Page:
Jump to content
Sign in to follow this  
Mudslinger Ceramics

What Do You Do With Your Pottery 'seconds'?

Recommended Posts

Hi all

 

Wondering what other potters do with their product 'seconds?

 

I have smashed the pitiable ones,

I have given many away to friends until eyes glaze and smiles freeze at another pot

I have damaged the maker's mark and sold them cheaply at school fetes and carpark markets well away from my gallery and high end outlets

but....after 12 years I'm running out of ideas.

 

I don't mean the really horrible 'seconds' which deserve a new life as mosaic .....but those with a small fault that are still functional but not 'good enough' for the regular outlets where high quality and reputation are essential to good business.

 

Talking faults like.......small 'S' crack under the foot ring, pin hole that won't heal in refire, post fire warp, glaze not the 'right' colour, pre-loved experiments....etc

 

What do you do with your pottery 'seconds'?

 

regards,

Irene

Share this post


Link to post
Share on other sites
Biglou13    202

Irene,

 

I am planning on to use the technique of a crossed out chop mark for seconds.( Dremel tool) Leaving firsts with "whole" chop mark. (If can ever make a mark that I like)

 

But ultimately too many of these seconds in a market will dilute your body of work

 

It's often said "you are only as good as your last worst piece"

 

As an artist it's important to learn to edit. Which as potters can be difficult because if the work process.

 

Take a photographer for instance he may shoot 1000 frames for a 5 picture story.

 

I'm not saying you need to crash 99.5 % of your work.

 

But I've heard of amazing high percentages of edits of tea bowls makers

 

Potters tend to be frugal, and are bound by some rule of conservation......it also it is bond with material possessions

 

Freeing your self of these bonds may free you up spiritually and creatively

 

 

But since your asking it sounds like your having issues letting go of these pieces.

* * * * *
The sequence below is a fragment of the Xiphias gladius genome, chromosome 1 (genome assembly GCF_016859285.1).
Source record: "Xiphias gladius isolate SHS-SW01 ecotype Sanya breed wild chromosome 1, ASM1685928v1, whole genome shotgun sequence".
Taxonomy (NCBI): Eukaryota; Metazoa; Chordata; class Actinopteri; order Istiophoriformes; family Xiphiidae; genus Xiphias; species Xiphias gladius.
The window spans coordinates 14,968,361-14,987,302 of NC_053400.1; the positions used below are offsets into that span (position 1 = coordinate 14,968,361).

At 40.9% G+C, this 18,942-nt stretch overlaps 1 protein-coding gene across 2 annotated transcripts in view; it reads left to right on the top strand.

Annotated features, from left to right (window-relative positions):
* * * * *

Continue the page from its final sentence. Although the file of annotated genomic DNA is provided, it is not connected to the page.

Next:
If your pottery sculpture garden is full try giving the pieces to a charitable organization, here your work continues giving!!

Share this post


Link to post
Share on other sites
Chris Campbell    1,087

I got this from another potter ... if you have a yard, start building a wall with them ... or a rock garden .... or just put them outside in your existing plantings. Amazing how they start looking better in a few years as they age and have things live in or grow on them. If you do smash them use the shards as mulch in areas where you want to discourage squirrels ... they will not walk across sharp stuff to get at your flowers and seeds.

Share this post


Link to post
Share on other sites
trina    20

I hammer the majority, but the ones i can't part with get the garden. I never ever ever sell seconds.... EVER. T

Share this post


Link to post
Share on other sites
Benzine    610

I've got a few sitting around my house and in my classroom, that turned out "well enough".  The others that have no redeeming qualities, either don't make it to the bisque firing and end up reclaimed, and those that do meet with a lot of sudden force, that changes their structural makeup. 

Share this post


Link to post
Share on other sites
JBaymore    1,432

I don't mean the really horrible 'seconds' which deserve a new life as mosaic .....but those with a small fault that are still functional but not 'good enough' for the regular outlets where high quality and reputation are essential to good business.

 

Talking faults like.......small 'S' crack under the foot ring, pin hole that won't heal in refire, post fire warp, glaze not the 'right' colour, pre-loved experiments....etc

 

To the shard pit with em'. 

 

IMO....... selling seconds can de-value your other work....and once the piece is out of your hands...... it is representing you out in the world.  You sell it to someone as a second... and they then give it as a wedding gift to someone....... and you can BET they will not mention it is a "second" in that context.